Remember Scotty on Star Trek? I don’t know if it’s just my childhood recollection or if he actually said this a lot, but when he was asked by Kirk to push the ship’s engine hard, he’d say in that Scottish accent, Aye, Cap’n, but I think she’s going to blow!
In workplace conflict, how do you know when it’s escalating to the point it’s going to blow? And at what point should you intervene?
Know how to identify constructive conflict
Loud or intense conflict is not necessarily destructive conflict. While it’s reasonable to expect a certain level of decorum in the workplace, keep in mind that the degree of emotion expressed in conflict is due, in part, to cultural upbringing and socialization. If you intervene too early in a conflict that’s still constructive, then you risk getting in the way of the participants working it out themselves and the learning and development that comes from that.
Some hints that the conflict is still constructive include: There’s forward movement in the conversation–even if it’s unfriendly, they still seem to be making progress and continuing to explore and negotiate. Those involved seem reasonably comfortable with the degree of intensity and aren’t experiencing it as coercion. The things being expressed may be difficult to hear but are not intended to inflict harm or intimidate.
Remember Scotty – recognize the hallmarks of destructive conflict
Destructive conflict will often include a number of these signs:
- The players have become rigid in their positions, so dug in and entrenched that they’re spinning their wheels.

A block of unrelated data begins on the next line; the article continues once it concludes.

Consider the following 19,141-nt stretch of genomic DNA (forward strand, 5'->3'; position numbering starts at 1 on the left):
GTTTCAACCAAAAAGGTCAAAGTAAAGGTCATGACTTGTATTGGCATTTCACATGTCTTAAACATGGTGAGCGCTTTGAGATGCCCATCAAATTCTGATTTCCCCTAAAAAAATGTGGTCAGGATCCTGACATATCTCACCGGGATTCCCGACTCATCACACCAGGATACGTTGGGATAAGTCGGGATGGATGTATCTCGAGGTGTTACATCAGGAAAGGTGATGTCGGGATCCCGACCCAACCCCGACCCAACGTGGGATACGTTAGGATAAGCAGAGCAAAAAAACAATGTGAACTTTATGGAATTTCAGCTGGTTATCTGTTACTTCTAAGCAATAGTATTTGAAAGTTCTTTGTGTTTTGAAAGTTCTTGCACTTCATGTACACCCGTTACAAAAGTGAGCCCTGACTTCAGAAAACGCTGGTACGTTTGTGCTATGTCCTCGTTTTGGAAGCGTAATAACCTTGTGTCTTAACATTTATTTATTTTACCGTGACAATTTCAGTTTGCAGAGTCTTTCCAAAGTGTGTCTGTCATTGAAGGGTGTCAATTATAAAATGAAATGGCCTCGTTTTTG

- Direct communication between the parties is diminishing or absent. They may be using a third person as a go-between or are avoiding each other entirely.
- The dispute seems to have become more about defeating the other person than about the initial issues.
- The dispute has begun to involve others, as the players look to people around them for support, sympathy or power.
- Regular work or daily life is disrupted and the parties are losing time and energy to the conflict itself.
- The parties involved seem to view almost everything the other does through a filter of mistrust, suspicion or threat.
- Retaliation or getting even has become important and attempts at coercion are becoming more frequent.
Beware of adapting the organization to the conflict
It’s not uncommon for organizations to try adapting around the conflict. Reporting structures are changed, job descriptions and assignments altered, communication channels modified. These approaches have merit when those involved in the conflict are employees we want to keep on board, when the adaptations don’t create other problems in the organization, and when the modifications don’t simply allow the conflict to go underground.
There are times when it benefits the organization to try sorting out the conflict for real. When organizations choose this route, we demonstrate commitment to the great creativity that comes from well-managed conflict, to employees’ growth and development, and to building the kind of enduring work relationships that contribute to a satisfying work environment and benefit from the valuable and lasting result of conflict truly resolved. While such commitment may take more organizational effort on the front end, it results in back-end savings.